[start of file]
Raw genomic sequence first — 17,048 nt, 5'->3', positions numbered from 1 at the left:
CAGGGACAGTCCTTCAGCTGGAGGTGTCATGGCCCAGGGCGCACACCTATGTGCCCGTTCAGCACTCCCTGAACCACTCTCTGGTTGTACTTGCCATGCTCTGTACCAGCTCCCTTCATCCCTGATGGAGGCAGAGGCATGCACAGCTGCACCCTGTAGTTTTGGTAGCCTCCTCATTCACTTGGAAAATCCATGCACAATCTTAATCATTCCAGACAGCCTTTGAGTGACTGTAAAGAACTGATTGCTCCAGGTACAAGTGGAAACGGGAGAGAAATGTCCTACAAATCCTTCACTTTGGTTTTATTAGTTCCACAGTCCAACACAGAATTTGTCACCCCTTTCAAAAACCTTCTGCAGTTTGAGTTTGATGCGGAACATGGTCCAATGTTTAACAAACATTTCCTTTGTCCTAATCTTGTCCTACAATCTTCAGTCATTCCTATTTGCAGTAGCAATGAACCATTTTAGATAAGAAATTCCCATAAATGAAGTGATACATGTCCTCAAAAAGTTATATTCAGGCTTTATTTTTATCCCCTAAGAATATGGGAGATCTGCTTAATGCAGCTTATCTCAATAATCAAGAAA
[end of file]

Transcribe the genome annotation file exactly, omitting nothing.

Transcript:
Raw genomic sequence first — 17,048 nt, 5'->3', positions numbered from 1 at the left:
CAGGGACAGTCCTTCAGCTGGAGGTGTCATGGCCCAGGGCGCACACCTATGTGCCCGTTCAGCACTCCCTGAACCACTCTCTGGTTGTACTTGCCATGCTCTGTACCAGCTCCCTTCATCCCTGATGGAGGCAGAGGCATGCACAGCTGCACCCTGTAGTTTTGGTAGCCTCCTCATTCACTTGGAAAATCCATGCACAATCTTAATCATTCCAGACAGCCTTTGAGTGACTGTAAAGAACTGATTGCTCCAGGTACAAGTGGAAACGGGAGAGAAATGTCCTACAAATCCTTCACTTTGGTTTTATTAGTTCCACAGTCCAACACAGAATTTGTCACCCCTTTCAAAAACCTTCTGCAGTTTGAGTTTGATGCGGAACATGGTCCAATGTTTAACAAACATTTCCTTTGTCCTAATCTTGTCCTACAATCTTCAGTCATTCCTATTTGCAGTAGCAATGAACCATTTTAGATAAGAAATTCCCATAAATGAAGTGATACATGTCCTCAAAAAGTTATATTCAGGCTTTATTTTTATCCCCTAAGAATATGGGAGATCTGCTTAATGCAGCTTATCTCAATAATCAAGAAA